(more…)

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25 October 2010: Have something to say about an article you’ve read on Chemistry World this week? Leave your comments below…

(more…)

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PHARMACEUTICAL

Polished performance from Pradaxa

The US Food and Drug Administration (FDA) has approved Pradaxa (dabigatran), made by Boehringer Ingelheim, for the prevention of stroke and blood clots in patients with abnormal heart rhythm, known as atrial fibrillation.

The approval isn’t a huge surprise. In September, Boehringer got a unanimous 9-0 positive decision from the FDA advisory committee tasked with giving an opinion on the risk versus the benefit. But it will still be a very welcome bit of good news for Boehringer, which recently dropped development of flibanserin for the treatment of the hypoactive sexual desire disorder (HSDD) – a controversial condition characterised by low sexual desire in women.

Pradaxa is an anticoagulant that inhibits thrombin, an enzyme involved in blood clotting. In the most recent trial, called RE-LY, patients taking Pradaxa had fewer strokes than those who took warfarin. Interestingly, the drug will be available in 75mg and 150mg capsules, but RE-LY used on the 110mg and 150mg capsules.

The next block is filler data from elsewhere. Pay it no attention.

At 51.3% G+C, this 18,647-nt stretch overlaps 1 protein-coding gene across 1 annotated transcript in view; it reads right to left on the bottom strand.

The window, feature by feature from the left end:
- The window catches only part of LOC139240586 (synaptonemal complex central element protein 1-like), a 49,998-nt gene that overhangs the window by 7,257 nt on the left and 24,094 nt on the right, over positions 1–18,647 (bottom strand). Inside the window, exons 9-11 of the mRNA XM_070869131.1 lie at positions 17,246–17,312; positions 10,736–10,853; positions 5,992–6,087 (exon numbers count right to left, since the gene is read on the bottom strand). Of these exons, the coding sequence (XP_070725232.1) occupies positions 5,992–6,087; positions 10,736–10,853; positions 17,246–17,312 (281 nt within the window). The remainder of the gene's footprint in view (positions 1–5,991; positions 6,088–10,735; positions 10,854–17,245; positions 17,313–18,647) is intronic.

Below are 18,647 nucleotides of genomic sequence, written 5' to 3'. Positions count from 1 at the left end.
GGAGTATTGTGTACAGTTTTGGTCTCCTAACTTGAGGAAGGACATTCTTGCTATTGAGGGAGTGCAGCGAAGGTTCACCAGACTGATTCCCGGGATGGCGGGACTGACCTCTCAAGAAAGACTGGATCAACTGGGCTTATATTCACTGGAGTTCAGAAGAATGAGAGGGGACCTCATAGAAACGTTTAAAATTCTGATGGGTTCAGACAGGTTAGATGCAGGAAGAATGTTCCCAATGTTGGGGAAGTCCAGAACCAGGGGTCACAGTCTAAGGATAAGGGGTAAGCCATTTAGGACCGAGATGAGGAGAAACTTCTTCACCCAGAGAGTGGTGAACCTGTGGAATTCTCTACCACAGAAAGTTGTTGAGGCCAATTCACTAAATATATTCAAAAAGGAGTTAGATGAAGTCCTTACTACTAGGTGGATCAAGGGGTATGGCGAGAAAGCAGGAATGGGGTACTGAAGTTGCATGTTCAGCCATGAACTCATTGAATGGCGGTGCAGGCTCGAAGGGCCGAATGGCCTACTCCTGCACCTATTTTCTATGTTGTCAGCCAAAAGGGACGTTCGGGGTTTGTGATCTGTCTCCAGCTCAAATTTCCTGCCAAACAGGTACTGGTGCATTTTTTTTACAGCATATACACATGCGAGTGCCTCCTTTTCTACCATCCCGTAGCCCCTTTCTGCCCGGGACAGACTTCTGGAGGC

Trials of apixaban, an oral anticoagulant developed by Bristol-Myers Squibb, have revealed good performance compared with aspirin. Results from the head-to-head study with warfarin are expected in April 2011. (more…)

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saltAre you the salt of the earth or below the salt? Find out the origin of these phrases and how humble salt has pervaded our everyday lives in this week’s Chemistry in its element podcast with author Brian Clegg.

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PHARMACEUTICAL

FDA approves Botox for migraine

The US Food and Drug Administration (FDA) has approved Botox (onabotulinumtoxin A), marketed by US biotech Allergan, for the treatment of chronic migraine.

The move comes just weeks after Allergan agreed to pay $600 million (£380 million) to settle claims that it illegally marketed Botox, best known as a cosmetic product for the reduction of wrinkles. It is likely to aid Botox sales, which flattened out in 2009 at $1.3 billion, the same as in 2008.

The approval only covers patients with chronic migraine: those that have headaches on 15 days per month or more. During a treatment session, medical staff make 31 Botox injections at seven sites around the head and neck in order to dull future headaches. The effects can last for up to three months, the company says. (more…)

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Is it possible that the UK government is only just waking up to the Registration, Evaluation, Authorisation & Restriction of Chemicals (Reach) regulation? It came into force way back in June 2007 – three years ago. But, with the first registration deadline only weeks away, UK cabinet ministers have written to European officials to ask for special conditions for some downstream users, the Financial Times has reported. (more…)